Why some animals do not have gall bladder?

This topic contains 3 replies, has 3 voices, and was last updated by  Jarome Jarome 6 months, 2 weeks ago.

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  • #728

    I found in my Zoology book that some animals don’t have gall bladder. In human beings gall bladder performs important functions, like concentrating bile and protecting the intestinal mucosa from the injurious effects of bile salts.

    Why it disappeared in those animals in the course of evolution? Does any other organ perform its function in them?

  • #729

    Openmind
    Participant

    There are many hypotheses behind this.

    Animal body contains more fat tissue that leaf or grass. Thus, according to some scientists the requirements of bile to absorb fat is less in herbivores compared to carnivores. So animals with herbivore ancestors lost their gall bladder, while carnivore ancestry helped some animals to retain it. We see tiger, cat, lion have a gall bladder, while horse and most of the deer family lost it. The same reason applies to whales who had a herbivore ancestry and so lack a gall bladder.

    Some researchers believe that large body mass may be a reason for this. As increased body mass beyond a certain point is a disadvantage, animals with huge body mass lost their gall bladder. This eliminates the possibility of further weight due to collection of large amount of bile in the gall bladder proportional to their body mass.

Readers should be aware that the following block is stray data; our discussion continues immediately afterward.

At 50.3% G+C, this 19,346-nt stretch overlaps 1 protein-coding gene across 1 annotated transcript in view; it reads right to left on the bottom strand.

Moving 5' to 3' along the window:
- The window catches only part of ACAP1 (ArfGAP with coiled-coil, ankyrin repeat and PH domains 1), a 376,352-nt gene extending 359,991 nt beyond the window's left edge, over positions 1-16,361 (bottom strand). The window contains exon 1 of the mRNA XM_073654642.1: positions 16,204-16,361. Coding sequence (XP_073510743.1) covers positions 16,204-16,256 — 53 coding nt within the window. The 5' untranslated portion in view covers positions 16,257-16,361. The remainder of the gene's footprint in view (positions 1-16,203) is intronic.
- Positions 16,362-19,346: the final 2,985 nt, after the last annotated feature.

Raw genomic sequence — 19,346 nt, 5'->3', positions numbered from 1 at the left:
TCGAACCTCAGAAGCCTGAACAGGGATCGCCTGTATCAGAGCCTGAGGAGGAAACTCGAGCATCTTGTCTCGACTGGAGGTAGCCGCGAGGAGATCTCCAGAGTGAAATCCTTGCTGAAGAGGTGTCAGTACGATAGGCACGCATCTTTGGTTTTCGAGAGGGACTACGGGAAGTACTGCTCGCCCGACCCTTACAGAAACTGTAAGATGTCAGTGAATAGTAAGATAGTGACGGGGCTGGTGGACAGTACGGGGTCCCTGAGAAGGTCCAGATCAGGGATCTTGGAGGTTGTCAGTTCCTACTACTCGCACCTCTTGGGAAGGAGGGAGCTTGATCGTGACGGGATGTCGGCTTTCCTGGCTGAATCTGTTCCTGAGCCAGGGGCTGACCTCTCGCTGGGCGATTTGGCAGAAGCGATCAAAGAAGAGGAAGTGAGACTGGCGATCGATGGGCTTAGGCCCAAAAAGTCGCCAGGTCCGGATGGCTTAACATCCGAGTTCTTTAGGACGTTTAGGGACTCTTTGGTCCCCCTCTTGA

Some animals take their food frequently. deer graze on fields and eat grass in small amounts. They require a constant supply of bile to digest their food. So a storage organ is not needed in them.

    Bile containing more hydrophobic salts leads to greater chance of formation of gallstones on stasis. So animals who produce proportionately more hydrophobic salts than hydrophilic salts had lost their gall bladder. This is also supported by the discovery that animals undergoing long periods of hibernation either lack a gall bladder or produce more hydrophilic salts (bears go into hibernation and produce cholesterol-7β-hydroxylase, which in case of human beings is cholesterol-7α-hydroxylase). Camels don’t eat or drink for long duration. They also lack gall bladder for the same reason. Other members of camel family also lack the gallbladder.

    Lamprey (one of the most primitive member of vertebrata) contains liver and gall bladder like structures in their larval phase. The adult lamprey lose both of this structures.

    Invertebrates don’t have gall bladder, this may be due to the absence of liver in them.

    Mice have gallbladder, but rats don’t, though they are very related. On investigation into the bile formation mechanism of those two animals it was found that bile secreted from liver is much more concentrated in case of rat compared to mice. But as the bile accumulates into the gallbladder the final bile concentration is more in case of mice. While rats don’t have the concentrating mechanism of gallbladder, the hepatic concentration mechanism perhaps compensate this. Again sphincter of Oddi has a much lesser tone in case of rats than mice leading to a less efficient bile storage mechanism in rats.

    Most of these hypotheses have some evidences, while they fail to explain many others. A confirm theory is still unavailable.

  • #1161

    Jarome Jarome
    Participant

    Nice answer…appreciate it.

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